It took a while for the first Kellis-Amberlee outbreaks to be confirmed as anything but hoaxes, and even after that was accomplished, it took time for the various governmental agencies to finish fighting over whose problem it was. The CDC got sick of the arguing about three days in, jumped into things with both feet, and never looked back. They had squads in the field by the end of week two, capturing zombies for study. It was quickly apparent that there’s no curing a zombie; you can’t undo the amount of brain damage the virus does with anything gentler than a bullet to the brainpan. But you can work on ways to neutralize Kellis-Amberlee itself, and since all a zombie really does is convert flesh into virus, a few captive shamblers provided the best possible test subjects.

After twenty years of testing and the derailment of almost every technical field that didn’t feed directly into the medical profession, we’ve managed little more than absolutely nothing. At this point, they can completely remove Kellis-Amberlee from a living body, using a combination of chemotherapy, blood replacement, and a nasty strain of Ebola that’s been modified to search and destroy its cousin. There are just a few downsides, like the part where it costs upward of ten thousand dollars for a treatment, none of the test subjects has survived, and oh, right, the constant fear the modified virus will mutate like Marburg Amberlee did and leave us with something even worse to deal with. Where the living dead are concerned, we pretty much exist on square one.

It didn’t take long for researchers to connect the health of their “pet” zombies to the amount of protein—specifically living or recently killed flesh; soybeans and legumes won’t cut it—they consumed. Kellis-Amberlee converts tissue into viral blocks. The more tissue it can find, the less of the original zombie it converts. So if you feed a zombie constantly, it won’t wither to the point of becoming useless. Most of the nation’s remaining cattle ranches are there to feed the living dead. A beautiful irony, when you consider that cows break the forty-pound threshold, and thus reanimate upon death. Zombies eating zombies. Good work if you can get it.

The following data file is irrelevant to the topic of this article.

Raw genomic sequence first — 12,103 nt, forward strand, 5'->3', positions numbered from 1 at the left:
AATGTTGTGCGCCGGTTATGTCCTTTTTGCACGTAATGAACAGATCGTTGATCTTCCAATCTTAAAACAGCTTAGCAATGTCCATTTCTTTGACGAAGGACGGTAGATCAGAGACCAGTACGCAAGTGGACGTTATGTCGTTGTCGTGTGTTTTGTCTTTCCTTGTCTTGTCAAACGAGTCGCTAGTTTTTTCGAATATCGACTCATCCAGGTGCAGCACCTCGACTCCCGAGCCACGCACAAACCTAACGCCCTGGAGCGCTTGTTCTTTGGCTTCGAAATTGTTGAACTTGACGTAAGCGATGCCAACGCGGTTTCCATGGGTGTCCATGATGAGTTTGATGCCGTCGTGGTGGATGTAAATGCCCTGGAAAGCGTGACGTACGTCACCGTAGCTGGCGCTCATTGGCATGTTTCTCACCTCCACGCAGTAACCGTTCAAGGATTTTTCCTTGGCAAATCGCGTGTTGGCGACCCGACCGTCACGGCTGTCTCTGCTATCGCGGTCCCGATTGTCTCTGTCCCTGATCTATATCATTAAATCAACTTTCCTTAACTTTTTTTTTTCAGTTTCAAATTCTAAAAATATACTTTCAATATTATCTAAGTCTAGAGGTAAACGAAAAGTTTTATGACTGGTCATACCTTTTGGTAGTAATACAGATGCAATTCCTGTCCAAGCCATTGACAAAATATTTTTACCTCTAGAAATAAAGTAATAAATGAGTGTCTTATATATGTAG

A lot of folks leave their bodies to science. Your family skips funeral expenses, the government pays a nice settlement so they won’t sue if your image winds up on television one of these days, and if you belong to one of those religious sects that believes the body has to remain intact in order to eventually get carried up to Heaven, you don’t run the risk of offending God. You just risk eating the research scientists if containment fails, and some people don’t see that as being as much of an abomination as cremation.

George Romero didn’t mean to save the world any more than Dr. Alexander Kellis meant to almost destroy it, but you can’t always choose your lot in life. Most people wouldn’t have had the first idea of how to deal with the zombies if it weren’t for the lessons they’d learned from Romero’s movies. Go for the brain; fire works, but only if you don’t let the burning zombie touch you; once you’re bitten, you’re dead. Fans of Romero’s films applied the lessons of a thousand zombie movies to the reality of what had happened. They traded details of the attacks and their results over a thousand blogs from a thousand places, and humanity survived.